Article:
Latin America & Caribbean

Brazil's capoeira gains UN cultural heritage status

Capoeira dancers on a beach in Brazil Image copyright Getty Images
Image caption The movements of capoeira require great bodily dexterity

Capoeira - a Brazilian martial art form combining dance - has been given a special protected status by Unesco, the UN's cultural arm.

A Unesco representative said defining capoeira as "intangible cultural heritage" would help Brazil preserve the tradition.

Capoeira was originally created by African slaves to keep their fighting skills alive, disguising it a dance.

It is performed by two players who dance on their hands and feet.

Image copyright Getty Images
Image caption Capoeira was born in the 17th Century and is usually performed in a circle of players and musicians

A combination of martial art, dance and sport, capoeira is performed to percussion and chanting.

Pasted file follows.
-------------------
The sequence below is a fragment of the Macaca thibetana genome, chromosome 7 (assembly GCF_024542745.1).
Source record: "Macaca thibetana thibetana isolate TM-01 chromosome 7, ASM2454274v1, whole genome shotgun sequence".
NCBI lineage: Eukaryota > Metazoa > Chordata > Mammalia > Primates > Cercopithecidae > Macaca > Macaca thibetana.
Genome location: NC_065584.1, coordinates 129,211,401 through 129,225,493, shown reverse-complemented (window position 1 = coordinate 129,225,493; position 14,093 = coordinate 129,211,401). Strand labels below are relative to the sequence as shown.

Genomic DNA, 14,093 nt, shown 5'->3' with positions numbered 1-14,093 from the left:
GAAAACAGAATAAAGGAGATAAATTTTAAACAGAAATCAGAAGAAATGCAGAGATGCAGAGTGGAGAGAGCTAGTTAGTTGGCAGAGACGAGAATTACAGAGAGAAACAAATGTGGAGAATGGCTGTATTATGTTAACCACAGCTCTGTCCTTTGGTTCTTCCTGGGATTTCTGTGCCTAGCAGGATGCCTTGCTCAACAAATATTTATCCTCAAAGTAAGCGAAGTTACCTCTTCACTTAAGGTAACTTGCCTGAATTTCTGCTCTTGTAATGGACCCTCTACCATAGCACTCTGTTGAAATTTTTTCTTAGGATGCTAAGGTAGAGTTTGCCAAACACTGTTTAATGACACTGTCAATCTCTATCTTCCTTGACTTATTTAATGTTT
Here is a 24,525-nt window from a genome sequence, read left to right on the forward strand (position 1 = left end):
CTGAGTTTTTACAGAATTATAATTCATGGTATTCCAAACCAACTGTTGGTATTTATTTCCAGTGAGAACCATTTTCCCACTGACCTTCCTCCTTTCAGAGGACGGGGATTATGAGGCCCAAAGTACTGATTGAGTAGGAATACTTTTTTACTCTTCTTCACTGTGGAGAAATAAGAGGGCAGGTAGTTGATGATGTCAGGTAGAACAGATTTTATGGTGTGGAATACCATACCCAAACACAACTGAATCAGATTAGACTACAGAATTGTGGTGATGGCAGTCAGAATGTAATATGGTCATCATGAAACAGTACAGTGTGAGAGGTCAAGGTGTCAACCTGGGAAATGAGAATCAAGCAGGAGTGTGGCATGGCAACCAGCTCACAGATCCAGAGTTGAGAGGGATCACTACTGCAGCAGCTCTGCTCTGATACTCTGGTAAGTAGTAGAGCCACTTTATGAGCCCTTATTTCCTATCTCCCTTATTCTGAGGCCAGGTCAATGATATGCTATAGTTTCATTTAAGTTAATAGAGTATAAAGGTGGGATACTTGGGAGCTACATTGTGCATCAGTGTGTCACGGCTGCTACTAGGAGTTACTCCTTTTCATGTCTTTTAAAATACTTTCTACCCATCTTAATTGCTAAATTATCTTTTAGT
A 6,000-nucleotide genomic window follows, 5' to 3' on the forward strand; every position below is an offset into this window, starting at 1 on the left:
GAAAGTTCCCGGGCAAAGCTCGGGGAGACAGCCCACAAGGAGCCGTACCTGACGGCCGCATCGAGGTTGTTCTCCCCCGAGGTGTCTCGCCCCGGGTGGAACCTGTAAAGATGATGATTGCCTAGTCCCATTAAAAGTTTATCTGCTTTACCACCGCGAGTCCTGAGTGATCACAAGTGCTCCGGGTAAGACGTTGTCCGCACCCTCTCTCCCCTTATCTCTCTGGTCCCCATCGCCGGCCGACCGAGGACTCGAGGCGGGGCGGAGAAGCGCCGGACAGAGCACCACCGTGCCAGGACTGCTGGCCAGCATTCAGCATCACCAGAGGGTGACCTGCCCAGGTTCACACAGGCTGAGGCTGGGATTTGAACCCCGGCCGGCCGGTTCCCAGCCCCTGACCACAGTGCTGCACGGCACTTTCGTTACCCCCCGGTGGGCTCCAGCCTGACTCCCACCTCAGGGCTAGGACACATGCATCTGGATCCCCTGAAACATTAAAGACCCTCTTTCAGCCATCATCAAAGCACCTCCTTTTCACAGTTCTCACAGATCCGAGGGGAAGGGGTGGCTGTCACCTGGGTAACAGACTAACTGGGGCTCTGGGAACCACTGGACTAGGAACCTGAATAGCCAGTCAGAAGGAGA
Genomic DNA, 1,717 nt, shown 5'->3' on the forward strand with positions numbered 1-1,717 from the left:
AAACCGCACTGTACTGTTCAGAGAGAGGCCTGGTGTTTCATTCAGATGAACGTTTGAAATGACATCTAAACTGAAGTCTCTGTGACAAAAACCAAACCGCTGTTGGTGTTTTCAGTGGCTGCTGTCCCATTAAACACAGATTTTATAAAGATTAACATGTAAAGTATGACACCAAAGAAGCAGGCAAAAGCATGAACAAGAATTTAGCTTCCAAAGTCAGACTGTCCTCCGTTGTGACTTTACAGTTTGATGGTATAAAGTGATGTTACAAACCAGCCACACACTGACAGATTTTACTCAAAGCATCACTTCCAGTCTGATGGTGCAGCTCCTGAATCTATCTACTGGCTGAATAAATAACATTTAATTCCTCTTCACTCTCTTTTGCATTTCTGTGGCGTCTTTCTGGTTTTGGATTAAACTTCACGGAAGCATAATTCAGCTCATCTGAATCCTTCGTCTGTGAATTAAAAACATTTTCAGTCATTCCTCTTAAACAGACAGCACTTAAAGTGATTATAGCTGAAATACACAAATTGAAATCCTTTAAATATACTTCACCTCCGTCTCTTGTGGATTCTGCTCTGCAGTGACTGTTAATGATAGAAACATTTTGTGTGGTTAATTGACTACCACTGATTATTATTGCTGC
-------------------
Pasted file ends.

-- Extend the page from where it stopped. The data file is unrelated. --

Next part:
It requires great physical strength and flexibility and is regarded as being of immense acrobatic beauty.

"It is one of the most important symbols of Brazilian identity and is present throughout our national territory as well as being practiced in more than 160 countries," the Brazilian culture ministry said in a statement.

Brazil now has five cultural art forms which have been given Unesco cultural heritage status.

They include several dance and music forms, indigenous rituals and art.

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